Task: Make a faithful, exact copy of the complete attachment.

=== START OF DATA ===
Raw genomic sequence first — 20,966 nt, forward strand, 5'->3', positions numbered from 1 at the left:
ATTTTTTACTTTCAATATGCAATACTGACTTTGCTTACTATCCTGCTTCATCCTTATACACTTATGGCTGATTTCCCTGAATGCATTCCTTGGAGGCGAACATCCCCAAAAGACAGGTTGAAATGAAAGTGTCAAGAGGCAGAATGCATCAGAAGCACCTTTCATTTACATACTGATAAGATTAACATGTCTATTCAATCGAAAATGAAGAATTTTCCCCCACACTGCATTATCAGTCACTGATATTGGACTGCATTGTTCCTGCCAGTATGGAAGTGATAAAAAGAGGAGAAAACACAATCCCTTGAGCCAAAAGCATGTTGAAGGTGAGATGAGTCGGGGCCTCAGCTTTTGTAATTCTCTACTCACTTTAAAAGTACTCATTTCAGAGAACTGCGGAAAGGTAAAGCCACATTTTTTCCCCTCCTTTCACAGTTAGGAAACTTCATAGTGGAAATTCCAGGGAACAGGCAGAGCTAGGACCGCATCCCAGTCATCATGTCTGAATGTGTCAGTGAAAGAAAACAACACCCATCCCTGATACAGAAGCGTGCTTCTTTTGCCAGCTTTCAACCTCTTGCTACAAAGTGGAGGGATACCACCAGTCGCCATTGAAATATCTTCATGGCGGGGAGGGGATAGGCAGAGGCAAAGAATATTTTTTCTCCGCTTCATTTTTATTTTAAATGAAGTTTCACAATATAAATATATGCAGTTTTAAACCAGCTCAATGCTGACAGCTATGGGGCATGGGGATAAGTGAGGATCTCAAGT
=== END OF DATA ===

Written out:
Raw genomic sequence first — 20,966 nt, forward strand, 5'->3', positions numbered from 1 at the left:
ATTTTTTACTTTCAATATGCAATACTGACTTTGCTTACTATCCTGCTTCATCCTTATACACTTATGGCTGATTTCCCTGAATGCATTCCTTGGAGGCGAACATCCCCAAAAGACAGGTTGAAATGAAAGTGTCAAGAGGCAGAATGCATCAGAAGCACCTTTCATTTACATACTGATAAGATTAACATGTCTATTCAATCGAAAATGAAGAATTTTCCCCCACACTGCATTATCAGTCACTGATATTGGACTGCATTGTTCCTGCCAGTATGGAAGTGATAAAAAGAGGAGAAAACACAATCCCTTGAGCCAAAAGCATGTTGAAGGTGAGATGAGTCGGGGCCTCAGCTTTTGTAATTCTCTACTCACTTTAAAAGTACTCATTTCAGAGAACTGCGGAAAGGTAAAGCCACATTTTTTCCCCTCCTTTCACAGTTAGGAAACTTCATAGTGGAAATTCCAGGGAACAGGCAGAGCTAGGACCGCATCCCAGTCATCATGTCTGAATGTGTCAGTGAAAGAAAACAACACCCATCCCTGATACAGAAGCGTGCTTCTTTTGCCAGCTTTCAACCTCTTGCTACAAAGTGGAGGGATACCACCAGTCGCCATTGAAATATCTTCATGGCGGGGAGGGGATAGGCAGAGGCAAAGAATATTTTTTCTCCGCTTCATTTTTATTTTAAATGAAGTTTCACAATATAAATATATGCAGTTTTAAACCAGCTCAATGCTGACAGCTATGGGGCATGGGGATAAGTGAGGATCTCAAGT